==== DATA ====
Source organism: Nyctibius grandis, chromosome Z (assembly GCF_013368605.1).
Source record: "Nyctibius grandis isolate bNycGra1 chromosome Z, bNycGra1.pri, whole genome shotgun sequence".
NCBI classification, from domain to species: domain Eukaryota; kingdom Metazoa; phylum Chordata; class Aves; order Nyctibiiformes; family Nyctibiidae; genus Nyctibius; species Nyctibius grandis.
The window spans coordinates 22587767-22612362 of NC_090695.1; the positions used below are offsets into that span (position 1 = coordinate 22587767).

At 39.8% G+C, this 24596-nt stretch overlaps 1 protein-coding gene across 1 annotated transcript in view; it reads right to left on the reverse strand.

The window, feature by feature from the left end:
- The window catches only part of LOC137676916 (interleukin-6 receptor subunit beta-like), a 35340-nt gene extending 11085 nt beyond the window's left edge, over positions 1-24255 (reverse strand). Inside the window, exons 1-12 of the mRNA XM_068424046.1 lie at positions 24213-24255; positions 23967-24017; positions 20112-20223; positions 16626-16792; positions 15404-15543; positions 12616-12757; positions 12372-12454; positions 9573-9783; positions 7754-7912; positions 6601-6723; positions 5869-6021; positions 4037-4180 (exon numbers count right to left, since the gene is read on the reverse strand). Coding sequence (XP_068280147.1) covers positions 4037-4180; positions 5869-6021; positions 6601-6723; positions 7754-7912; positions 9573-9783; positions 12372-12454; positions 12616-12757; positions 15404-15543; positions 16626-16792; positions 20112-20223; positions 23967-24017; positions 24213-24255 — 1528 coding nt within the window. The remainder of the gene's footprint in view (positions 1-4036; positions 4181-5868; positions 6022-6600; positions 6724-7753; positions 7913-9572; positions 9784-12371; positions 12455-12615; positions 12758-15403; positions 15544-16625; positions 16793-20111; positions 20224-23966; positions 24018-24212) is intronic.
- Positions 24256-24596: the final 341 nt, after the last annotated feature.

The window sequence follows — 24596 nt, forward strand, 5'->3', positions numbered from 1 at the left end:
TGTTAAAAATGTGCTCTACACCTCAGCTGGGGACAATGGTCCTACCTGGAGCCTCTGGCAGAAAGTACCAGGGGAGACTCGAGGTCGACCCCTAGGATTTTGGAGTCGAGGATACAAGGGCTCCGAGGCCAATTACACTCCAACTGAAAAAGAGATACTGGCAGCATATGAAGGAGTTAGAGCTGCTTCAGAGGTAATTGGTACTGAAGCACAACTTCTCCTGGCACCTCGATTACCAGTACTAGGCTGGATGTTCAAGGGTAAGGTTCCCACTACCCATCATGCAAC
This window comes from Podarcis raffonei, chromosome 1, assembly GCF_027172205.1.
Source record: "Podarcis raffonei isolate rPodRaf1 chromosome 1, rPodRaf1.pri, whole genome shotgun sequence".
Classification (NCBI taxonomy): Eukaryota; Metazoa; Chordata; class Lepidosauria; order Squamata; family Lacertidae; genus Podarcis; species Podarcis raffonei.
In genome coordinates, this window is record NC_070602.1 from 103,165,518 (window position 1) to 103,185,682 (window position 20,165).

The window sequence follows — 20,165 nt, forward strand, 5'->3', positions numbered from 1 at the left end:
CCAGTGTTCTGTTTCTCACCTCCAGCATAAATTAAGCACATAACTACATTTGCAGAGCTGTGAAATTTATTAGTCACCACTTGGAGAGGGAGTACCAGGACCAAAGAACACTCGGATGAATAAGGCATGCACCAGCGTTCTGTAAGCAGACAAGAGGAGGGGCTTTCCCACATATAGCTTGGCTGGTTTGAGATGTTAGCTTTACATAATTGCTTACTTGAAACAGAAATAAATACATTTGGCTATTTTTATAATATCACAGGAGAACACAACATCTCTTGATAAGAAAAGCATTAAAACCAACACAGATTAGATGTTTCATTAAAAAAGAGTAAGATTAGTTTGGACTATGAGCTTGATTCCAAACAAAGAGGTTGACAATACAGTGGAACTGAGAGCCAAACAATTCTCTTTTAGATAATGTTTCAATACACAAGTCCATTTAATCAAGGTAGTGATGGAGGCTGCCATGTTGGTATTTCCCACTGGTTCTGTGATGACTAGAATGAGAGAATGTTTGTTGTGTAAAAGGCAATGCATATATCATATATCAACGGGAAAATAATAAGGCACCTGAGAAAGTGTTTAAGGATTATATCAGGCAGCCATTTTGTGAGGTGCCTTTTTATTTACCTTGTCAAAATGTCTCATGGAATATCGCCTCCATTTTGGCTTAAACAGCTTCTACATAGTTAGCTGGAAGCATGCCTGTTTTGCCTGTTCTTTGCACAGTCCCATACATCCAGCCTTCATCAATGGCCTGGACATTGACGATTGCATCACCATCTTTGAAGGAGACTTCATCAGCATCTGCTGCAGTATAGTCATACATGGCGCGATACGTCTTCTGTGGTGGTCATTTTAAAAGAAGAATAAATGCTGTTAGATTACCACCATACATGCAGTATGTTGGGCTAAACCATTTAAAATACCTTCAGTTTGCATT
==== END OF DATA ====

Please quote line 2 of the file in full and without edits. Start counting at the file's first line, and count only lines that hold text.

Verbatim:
Source record: "Nyctibius grandis isolate bNycGra1 chromosome Z, bNycGra1.pri, whole genome shotgun sequence".